My friend Simon, who is always stuck-in-a-book, grew up in Eckington in Worcestershire and recently mentioned to me a poem called Upon Eckington Bridge by Sir Arthur Quiller-Couch.
UPON ECKINGTON BRIDGE, RIVER AVON
by: A.T. Quiller-Couch
PASTORAL heart of England! like a psalm
Of green days telling with a quiet beat–
O wave into the sunset flowing calm!
O tirèd lark descending on the wheat!
Lies it all peace beyond the western fold
Where now the lingering shepherd sees his star
Rise upon Malvern? Paints an Age of Gold
Yon cloud with prophecies of linkèd ease–
Lulling this Land, with hills drawn up like knees,
To drowse beside her implements of war?
Man shall outlast his battles. They have swept
Avon from Naseby Field to Savern Ham;
And Evesham’s dedicated stones have stepp’d
Down to the dust with Montfort’s oriflamme.
Nor the red tear nor the reflected tower
Abides; but yet these elegant grooves remain,
Worn in the sandstone parapet hour by hour
By labouring bargemen where they shifted ropes;
E’en so shall men turn back from violent hopes
To Adam’s cheer, and toil with spade again.
Ay, and his mother Nature, to whose lap
Like a repentant child at length he hies,
Nor in the whirlwind or the thunder-clap
Proclaims her more tremendous mysteries:
But when in winter’s grave, bereft of light,
With still, small voice divinelier whispering
–Lifting the green head of the aconite,
Feeding with sap of hope the hazel-shoot–
She feels God’s finger active at the root,
Turns in her sleep, and murmurs of the Spring.
‘Upon Eckington Bridge, River Avon’ is reprinted from An Anthology of Modern Verse. Ed. A. Methuen. London: Methuen & Co., 1921.
So I thought it would interesting, as I was staying a few days in nearby Tewkesbury, to have a look at this bridge and take a few photos. Due to traffic problems and road closures yesterday my only chance was to take a diversion from my journey home and check it out this morning, en route for Leeds.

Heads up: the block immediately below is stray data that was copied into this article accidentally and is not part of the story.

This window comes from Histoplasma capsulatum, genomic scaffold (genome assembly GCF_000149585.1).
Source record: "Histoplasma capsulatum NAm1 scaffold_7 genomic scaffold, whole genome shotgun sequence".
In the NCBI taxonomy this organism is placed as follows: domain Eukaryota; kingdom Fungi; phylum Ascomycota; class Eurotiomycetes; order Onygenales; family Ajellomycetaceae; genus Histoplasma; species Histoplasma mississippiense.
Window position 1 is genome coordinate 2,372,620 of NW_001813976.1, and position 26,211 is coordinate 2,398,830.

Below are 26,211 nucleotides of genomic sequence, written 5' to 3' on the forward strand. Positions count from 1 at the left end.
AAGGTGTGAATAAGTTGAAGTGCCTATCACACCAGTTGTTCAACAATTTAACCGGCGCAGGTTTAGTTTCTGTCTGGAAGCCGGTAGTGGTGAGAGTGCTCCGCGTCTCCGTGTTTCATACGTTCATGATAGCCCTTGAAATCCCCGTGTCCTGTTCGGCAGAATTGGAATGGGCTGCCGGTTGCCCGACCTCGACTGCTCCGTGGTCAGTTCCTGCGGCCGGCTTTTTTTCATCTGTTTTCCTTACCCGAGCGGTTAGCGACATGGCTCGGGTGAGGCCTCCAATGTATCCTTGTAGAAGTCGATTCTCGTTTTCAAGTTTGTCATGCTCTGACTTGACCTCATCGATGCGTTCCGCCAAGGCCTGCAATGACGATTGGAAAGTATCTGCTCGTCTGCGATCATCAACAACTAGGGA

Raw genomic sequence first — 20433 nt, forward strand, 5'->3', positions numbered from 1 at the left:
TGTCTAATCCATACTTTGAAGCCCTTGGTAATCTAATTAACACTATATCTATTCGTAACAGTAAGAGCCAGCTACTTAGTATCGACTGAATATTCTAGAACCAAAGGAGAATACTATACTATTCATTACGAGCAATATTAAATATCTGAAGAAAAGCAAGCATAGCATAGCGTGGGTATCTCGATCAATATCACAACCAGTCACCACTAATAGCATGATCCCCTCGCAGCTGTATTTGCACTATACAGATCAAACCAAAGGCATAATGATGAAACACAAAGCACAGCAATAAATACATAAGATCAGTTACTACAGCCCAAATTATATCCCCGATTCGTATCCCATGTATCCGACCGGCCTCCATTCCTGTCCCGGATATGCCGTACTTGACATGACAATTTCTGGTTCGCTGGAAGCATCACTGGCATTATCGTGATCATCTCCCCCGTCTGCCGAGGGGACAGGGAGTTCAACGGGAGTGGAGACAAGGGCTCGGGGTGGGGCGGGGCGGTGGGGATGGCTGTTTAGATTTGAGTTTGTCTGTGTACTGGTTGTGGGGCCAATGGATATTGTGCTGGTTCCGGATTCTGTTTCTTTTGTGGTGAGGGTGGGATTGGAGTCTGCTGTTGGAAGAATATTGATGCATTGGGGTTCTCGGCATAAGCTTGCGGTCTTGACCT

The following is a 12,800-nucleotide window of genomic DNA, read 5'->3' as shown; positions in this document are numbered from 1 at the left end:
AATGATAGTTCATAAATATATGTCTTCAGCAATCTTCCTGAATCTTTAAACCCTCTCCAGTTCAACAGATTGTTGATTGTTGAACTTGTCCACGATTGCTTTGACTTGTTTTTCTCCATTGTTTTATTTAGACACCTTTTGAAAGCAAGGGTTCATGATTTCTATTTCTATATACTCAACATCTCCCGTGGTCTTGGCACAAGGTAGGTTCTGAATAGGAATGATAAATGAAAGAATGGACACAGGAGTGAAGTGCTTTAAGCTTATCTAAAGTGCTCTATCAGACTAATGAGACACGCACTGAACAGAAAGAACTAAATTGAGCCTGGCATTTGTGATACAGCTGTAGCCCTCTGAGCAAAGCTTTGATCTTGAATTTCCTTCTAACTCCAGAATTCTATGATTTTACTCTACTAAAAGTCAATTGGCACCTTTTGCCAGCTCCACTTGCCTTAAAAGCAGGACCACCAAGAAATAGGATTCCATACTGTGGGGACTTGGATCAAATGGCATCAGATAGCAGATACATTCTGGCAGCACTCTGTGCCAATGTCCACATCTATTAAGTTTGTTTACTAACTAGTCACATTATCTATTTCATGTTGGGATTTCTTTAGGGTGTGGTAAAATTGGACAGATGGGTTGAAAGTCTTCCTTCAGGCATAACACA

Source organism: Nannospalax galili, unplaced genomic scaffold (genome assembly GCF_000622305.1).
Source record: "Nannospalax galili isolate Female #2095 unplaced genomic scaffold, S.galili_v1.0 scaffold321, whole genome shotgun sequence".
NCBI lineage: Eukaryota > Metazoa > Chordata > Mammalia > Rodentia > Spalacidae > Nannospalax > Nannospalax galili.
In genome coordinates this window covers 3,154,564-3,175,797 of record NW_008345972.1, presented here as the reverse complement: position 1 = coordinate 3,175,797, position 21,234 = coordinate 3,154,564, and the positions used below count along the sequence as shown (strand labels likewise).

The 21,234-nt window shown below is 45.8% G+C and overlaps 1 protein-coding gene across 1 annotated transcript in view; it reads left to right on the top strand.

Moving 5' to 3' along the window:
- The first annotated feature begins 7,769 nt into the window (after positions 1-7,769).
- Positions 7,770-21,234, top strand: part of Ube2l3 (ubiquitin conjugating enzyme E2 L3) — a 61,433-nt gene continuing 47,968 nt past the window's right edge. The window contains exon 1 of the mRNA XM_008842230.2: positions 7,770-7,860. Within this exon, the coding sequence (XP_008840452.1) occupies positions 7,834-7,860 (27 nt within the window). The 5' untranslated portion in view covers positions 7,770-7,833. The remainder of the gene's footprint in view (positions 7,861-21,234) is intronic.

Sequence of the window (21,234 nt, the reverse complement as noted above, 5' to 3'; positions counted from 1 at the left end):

Eckington Bridge was built in 1728 of local sandstone and is a scheduled monument, enjoying a Grade II listing. I like Q-C’s references to the countryside and to battles and man outlasting his battles and returning to the land. There is nothing too dramatic about the landscape of Worcestershire but again it isn’t dull and flat and featureless. Man has definitely had a hand in shaping it. No barges passed down the river as I stood on its bank today and I’m afraid I wasn’t sufficiently brave enough to stand on the bridge’s parapets.
Bredon Hill, near Eckington
When I arrived at the deserted car park and picnic site by the River Avon I risked frostbite to take a few snaps and life and limb to cross the road to see the bridge from both sides! I’m sure on a warm summer’s day when folk are picnicking and messing about on the river its a divine spot. Quite frankly a couple of minutes were enough and I soon leapt back into the car to make way along various motorways home.
Simon, these pictures are for you!
A three-and-a-half mile walk is recommended – for a warmer day, perhaps?
That water looks pretty chilly!
River Avon and Bredon Hill
Canoe Launch and Walks
The Bridge from the ‘other’ side